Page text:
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Gerry Rubin talks with Janelia Farm architect Rafael Viñoly
In execution, the Janelia Farm Research Campus is stunningly state-of-the-art, yet in concept it harks back to the heyday of legendary research-and-development powerhouses like the Medical Research Council Laboratory of Molecular Biology (MRC-LMB) in Cambridge, England, and AT&T's Bell Labs in Murray Hill, New Jersey.
In those productive settings, small groups of leading scientists, internally funded and free of teaching and administrative chores, made revolutionary discoveries and won Nobel Prizes. Importantly, senior scientists worked at the lab bench alongside postdocs and junior researchers.
MRC-LMB scientists determined the structure of DNA and conceptualized the genetic code, discovered messenger RNA, and invented techniques to produce monoclonal antibodies en masse and sequence DNA, among other seminal advances. Bell Labs was the birthplace of the transistor, the laser, and the UNIX operating system.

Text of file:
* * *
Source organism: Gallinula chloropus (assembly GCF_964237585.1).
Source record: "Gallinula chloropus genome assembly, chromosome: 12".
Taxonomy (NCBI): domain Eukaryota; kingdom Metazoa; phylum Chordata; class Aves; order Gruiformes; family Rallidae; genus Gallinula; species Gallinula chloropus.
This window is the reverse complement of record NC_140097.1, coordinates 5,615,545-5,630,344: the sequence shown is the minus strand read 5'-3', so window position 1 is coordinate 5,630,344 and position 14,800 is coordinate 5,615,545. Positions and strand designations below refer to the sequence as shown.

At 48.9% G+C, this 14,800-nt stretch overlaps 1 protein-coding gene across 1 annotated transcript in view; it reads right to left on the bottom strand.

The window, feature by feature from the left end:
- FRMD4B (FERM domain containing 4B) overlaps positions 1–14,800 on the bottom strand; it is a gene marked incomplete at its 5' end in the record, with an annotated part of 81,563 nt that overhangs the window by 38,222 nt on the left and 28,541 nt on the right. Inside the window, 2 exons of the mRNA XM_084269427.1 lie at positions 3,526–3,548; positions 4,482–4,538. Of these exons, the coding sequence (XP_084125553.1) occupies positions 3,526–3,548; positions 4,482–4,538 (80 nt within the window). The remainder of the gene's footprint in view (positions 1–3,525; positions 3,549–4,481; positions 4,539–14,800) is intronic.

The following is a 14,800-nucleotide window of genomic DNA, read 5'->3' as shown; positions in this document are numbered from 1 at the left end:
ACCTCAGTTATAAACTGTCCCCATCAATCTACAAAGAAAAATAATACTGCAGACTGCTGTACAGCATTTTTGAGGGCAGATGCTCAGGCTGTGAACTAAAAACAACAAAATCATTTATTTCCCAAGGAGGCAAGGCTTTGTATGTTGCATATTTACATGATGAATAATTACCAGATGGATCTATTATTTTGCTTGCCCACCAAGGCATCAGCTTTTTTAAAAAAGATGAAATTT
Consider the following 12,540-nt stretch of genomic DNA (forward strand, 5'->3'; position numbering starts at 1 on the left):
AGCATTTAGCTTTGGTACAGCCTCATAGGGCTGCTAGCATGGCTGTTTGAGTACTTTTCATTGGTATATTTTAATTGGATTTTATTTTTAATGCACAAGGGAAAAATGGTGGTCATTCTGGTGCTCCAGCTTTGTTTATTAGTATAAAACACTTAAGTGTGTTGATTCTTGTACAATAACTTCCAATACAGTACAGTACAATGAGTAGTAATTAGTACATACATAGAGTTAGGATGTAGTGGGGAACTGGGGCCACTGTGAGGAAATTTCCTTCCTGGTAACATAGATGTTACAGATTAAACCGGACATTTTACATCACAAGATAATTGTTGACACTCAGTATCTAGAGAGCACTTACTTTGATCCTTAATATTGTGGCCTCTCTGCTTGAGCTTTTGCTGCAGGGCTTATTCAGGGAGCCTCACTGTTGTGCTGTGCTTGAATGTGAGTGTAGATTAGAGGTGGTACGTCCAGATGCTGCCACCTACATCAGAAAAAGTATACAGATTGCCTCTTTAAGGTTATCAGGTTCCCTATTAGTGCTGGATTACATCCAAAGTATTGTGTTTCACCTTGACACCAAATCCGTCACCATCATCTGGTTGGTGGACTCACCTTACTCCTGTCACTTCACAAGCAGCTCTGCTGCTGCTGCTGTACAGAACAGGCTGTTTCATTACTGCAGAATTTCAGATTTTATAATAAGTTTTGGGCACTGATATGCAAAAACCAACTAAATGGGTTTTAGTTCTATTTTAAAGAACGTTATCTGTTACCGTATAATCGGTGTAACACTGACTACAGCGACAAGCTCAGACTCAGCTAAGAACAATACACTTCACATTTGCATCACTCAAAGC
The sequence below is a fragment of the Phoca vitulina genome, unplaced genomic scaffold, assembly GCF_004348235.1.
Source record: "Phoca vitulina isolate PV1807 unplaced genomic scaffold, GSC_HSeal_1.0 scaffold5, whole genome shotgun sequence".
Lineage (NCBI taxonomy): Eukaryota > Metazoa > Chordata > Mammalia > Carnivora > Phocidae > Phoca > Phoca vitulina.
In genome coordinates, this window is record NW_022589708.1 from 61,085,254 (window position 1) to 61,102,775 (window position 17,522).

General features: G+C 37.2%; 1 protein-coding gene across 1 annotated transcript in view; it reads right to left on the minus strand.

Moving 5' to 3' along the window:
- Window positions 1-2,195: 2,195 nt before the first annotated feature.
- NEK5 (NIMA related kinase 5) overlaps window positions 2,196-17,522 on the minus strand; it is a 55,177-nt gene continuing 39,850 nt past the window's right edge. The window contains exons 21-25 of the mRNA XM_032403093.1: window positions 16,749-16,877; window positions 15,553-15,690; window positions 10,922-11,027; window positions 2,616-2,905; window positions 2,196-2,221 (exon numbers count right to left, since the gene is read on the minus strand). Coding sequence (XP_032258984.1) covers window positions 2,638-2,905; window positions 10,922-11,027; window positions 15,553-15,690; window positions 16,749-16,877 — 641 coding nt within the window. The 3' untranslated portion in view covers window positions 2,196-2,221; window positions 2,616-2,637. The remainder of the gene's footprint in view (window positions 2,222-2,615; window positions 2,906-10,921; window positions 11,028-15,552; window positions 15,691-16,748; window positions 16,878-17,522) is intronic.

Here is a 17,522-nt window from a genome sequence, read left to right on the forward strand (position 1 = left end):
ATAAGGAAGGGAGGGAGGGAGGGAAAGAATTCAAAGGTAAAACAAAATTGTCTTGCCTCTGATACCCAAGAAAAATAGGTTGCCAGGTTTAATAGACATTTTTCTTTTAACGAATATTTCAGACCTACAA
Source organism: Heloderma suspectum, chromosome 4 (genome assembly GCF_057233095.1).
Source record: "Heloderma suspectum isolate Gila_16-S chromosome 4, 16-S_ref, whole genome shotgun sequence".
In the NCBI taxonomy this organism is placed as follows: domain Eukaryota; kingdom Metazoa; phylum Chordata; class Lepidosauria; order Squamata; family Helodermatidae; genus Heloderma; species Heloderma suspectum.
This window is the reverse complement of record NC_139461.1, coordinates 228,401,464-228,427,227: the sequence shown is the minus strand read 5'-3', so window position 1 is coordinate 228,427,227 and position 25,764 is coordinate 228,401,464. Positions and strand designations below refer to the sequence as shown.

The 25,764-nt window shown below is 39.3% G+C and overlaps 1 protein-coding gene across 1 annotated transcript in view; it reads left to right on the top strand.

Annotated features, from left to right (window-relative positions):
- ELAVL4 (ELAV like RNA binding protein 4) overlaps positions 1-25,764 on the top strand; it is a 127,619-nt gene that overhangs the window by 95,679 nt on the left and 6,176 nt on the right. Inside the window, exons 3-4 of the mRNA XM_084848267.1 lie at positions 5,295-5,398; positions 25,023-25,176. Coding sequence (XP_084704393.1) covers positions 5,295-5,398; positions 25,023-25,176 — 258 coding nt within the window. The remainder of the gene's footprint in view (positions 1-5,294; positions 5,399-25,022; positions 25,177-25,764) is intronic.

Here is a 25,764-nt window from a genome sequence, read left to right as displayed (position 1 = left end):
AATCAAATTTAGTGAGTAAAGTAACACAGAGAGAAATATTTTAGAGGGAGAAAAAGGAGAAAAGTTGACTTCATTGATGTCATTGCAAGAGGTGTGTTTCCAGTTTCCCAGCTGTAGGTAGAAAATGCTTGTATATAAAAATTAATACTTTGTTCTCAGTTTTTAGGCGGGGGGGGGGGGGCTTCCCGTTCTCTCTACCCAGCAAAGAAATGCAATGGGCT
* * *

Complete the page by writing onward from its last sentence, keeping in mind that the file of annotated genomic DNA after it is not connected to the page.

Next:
Such examples inspired HHMI to create Janelia as an extra dimension, beyond the Institute's funding of more than 300 scientists at institutions around the country. These HHMI investigators, though assured of financial support, are limited by what Rubin calls a “conservative” academic culture that places individual achievement above collaboration and interdisciplinary research. Quoting a mentor, Rubin says, “It's amazing how much more you can accomplish if you don't care who gets the credit.”
As Rubin wrote in an opinion piece in the April 2006 issue of Cell, “We think of [Janelia] as an experiment.” He adds, “We may not get it exactly right at first,” but he hopes that historians will say that “truly unanticipated discoveries started coming out after 5 or 10 years … and those discoveries might never have been made in another setting.”